UK Fears China Will Use EVs to Spy on Citizens

As the UK nears a ban on gasoline- and diesel-powered vehicles in 2030, British government officials are concerned that the push for net-zero emissions could lead to security issues with Chinese-made all-electric vehicles.

China is expected to dominate the electric vehicle market in Britain with inexpensive imports. Ministers are afraid that the technology in these vehicles could be used by the Chinese to collect data on British citizens, or even to remotely disable the vehicles.

“If it is manufactured in a country like China, how certain can you be that it won’t be a vehicle for collecting intel and data?” a British minister told The Telegraph. “They are high-risk products. We know that China always thinks in very long terms. So, if they were providing a product that could do more than just deliver the consumer’s desire to go from A to B, why would they not be doing it?”

The concern comes as the number of new electric vehicles on Britain’s roads has jumped by 88% in the past year alone. In 2020, Britain banned the Chinese firm Huawei from its 5G networks, with a deadline to strip out all the company’s existing framework by the end of 2027.

“These are realistic risks,” Dame Priti Patel, Britain’s Home Secretary under former Prime Minister Boris Johnson, told The Telegraph. “All we have to do is look at how government tied themselves up with things such as 5G.”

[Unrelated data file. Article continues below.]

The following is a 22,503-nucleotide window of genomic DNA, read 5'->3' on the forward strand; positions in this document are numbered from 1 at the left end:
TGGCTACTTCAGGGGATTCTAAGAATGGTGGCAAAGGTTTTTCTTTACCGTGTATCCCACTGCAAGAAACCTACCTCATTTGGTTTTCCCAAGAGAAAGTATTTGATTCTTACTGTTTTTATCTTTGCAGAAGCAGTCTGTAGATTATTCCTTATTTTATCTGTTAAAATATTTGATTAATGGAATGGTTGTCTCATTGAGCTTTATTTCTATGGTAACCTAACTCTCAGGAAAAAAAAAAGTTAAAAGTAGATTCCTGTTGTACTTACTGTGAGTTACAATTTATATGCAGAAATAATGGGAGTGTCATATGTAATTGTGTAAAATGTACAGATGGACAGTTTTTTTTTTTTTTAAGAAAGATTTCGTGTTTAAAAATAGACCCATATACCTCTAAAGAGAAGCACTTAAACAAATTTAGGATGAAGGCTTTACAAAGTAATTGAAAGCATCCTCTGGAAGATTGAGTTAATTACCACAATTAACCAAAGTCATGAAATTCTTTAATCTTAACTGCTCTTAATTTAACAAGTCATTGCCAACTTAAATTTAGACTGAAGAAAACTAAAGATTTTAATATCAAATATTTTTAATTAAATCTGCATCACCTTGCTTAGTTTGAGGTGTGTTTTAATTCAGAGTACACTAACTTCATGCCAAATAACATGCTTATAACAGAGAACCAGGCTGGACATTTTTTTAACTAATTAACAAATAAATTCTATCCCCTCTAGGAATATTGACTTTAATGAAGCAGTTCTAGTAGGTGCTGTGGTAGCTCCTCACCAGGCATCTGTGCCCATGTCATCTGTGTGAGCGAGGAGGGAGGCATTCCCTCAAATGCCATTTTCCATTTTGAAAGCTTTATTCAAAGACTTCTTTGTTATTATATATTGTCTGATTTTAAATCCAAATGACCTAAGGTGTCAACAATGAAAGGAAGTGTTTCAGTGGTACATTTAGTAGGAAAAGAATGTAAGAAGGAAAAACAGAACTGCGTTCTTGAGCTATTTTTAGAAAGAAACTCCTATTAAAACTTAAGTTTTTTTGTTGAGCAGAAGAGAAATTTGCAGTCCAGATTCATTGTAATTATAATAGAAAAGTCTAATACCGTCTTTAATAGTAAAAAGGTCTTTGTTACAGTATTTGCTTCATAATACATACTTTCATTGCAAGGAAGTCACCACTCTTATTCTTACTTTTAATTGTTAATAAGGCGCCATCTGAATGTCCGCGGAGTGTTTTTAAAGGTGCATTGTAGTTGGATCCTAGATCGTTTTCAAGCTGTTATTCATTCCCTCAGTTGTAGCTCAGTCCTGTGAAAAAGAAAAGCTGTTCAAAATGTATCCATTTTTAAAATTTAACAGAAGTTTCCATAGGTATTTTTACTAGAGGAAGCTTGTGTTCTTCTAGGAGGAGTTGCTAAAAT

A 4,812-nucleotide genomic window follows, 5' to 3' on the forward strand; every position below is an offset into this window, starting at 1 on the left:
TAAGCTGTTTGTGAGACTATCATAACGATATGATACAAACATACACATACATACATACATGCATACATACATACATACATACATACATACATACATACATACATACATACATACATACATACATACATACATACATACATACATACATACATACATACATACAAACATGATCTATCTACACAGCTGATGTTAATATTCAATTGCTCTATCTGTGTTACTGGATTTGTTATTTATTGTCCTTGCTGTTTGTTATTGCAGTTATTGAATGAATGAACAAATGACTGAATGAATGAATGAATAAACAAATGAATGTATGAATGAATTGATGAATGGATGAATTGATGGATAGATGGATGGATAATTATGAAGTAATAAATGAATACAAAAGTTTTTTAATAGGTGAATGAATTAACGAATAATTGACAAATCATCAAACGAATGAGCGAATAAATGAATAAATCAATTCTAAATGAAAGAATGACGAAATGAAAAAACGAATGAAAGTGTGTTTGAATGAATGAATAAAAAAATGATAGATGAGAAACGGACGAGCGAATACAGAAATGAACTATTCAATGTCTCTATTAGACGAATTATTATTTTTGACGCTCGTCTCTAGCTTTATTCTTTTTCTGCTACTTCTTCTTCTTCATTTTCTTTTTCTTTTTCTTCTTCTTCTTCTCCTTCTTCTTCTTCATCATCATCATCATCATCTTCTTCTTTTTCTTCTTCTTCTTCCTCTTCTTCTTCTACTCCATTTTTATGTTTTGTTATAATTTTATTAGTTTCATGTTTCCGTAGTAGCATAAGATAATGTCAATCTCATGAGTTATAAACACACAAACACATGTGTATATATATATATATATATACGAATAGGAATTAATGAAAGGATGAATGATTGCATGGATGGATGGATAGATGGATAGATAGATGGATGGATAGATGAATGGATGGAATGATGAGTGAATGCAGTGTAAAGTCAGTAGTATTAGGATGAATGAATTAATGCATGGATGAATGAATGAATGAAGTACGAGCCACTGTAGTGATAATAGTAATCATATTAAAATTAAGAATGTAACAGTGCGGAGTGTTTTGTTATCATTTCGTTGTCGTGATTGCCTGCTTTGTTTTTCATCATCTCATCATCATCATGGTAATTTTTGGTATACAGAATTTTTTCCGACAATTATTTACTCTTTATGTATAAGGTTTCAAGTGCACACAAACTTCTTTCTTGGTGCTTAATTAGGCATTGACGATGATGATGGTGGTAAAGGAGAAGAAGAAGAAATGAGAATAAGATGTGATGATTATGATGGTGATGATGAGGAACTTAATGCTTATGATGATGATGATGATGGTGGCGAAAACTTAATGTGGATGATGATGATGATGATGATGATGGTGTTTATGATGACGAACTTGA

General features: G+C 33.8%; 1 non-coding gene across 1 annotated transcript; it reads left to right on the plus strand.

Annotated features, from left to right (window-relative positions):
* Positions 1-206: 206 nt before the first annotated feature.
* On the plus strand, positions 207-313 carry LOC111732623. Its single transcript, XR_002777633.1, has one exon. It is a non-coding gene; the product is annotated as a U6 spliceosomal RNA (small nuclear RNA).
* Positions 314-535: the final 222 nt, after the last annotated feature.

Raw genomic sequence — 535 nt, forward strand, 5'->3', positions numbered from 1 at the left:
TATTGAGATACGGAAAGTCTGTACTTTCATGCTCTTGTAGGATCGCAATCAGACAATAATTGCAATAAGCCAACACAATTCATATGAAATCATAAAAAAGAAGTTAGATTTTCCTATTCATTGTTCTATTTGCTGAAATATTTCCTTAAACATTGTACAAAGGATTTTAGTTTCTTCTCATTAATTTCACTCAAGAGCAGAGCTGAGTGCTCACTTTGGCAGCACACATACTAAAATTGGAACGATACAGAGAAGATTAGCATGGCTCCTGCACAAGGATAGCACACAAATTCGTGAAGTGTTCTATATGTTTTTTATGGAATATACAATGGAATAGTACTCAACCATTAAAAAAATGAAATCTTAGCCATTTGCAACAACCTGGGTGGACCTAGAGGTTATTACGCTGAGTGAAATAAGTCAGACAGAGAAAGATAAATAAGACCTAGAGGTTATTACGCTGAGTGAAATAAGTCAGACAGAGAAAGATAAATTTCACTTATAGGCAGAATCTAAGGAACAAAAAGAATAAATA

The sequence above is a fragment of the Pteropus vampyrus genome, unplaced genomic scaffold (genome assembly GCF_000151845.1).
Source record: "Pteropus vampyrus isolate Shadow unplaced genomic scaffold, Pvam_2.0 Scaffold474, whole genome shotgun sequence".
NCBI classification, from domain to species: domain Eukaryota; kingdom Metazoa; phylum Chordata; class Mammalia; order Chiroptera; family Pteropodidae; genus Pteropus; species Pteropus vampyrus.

Remote surveillance of cars is possible through cellular modules that control the systems of a car, processing software updates to improve the vehicle’s performance. By late 2022, Chinese companies held 64% of the global market by sales of cellular modules, and 75% by connectivity, according to a May report by the Council on Geostrategy.

Charles Parton, a senior fellow at the Royal United Services Institute and author of the report, told The Telegraph that China could use the technology to extract “massive amounts of data,” while also sending commands into cars to “operate in a malicious way.”

Under Britain’s Procurement Bill, ministers can bar Chinese companies from sensitive areas, such as providing government cars. But Parton said cellular modules from the country still posed a security risk if they remained in the vehicles of British citizens.

“Let’s suppose that I buy a car with one of these Chinese modules in it and I’ve been invited to give a talk at a defense establishment,” he said. “If that car has cameras, they could use the modules to switch on the cameras and take the data. Ultimately, you’ve got to ban any Chinese module in any vehicle, and you’d have to do it quite quickly.”

The concerns about the security risks of Chinese-made electric vehicles are a reminder of the growing importance of cybersecurity in the 21st century. As the world becomes increasingly interconnected, it is more important than ever to protect our critical infrastructure and personal data from malicious actors.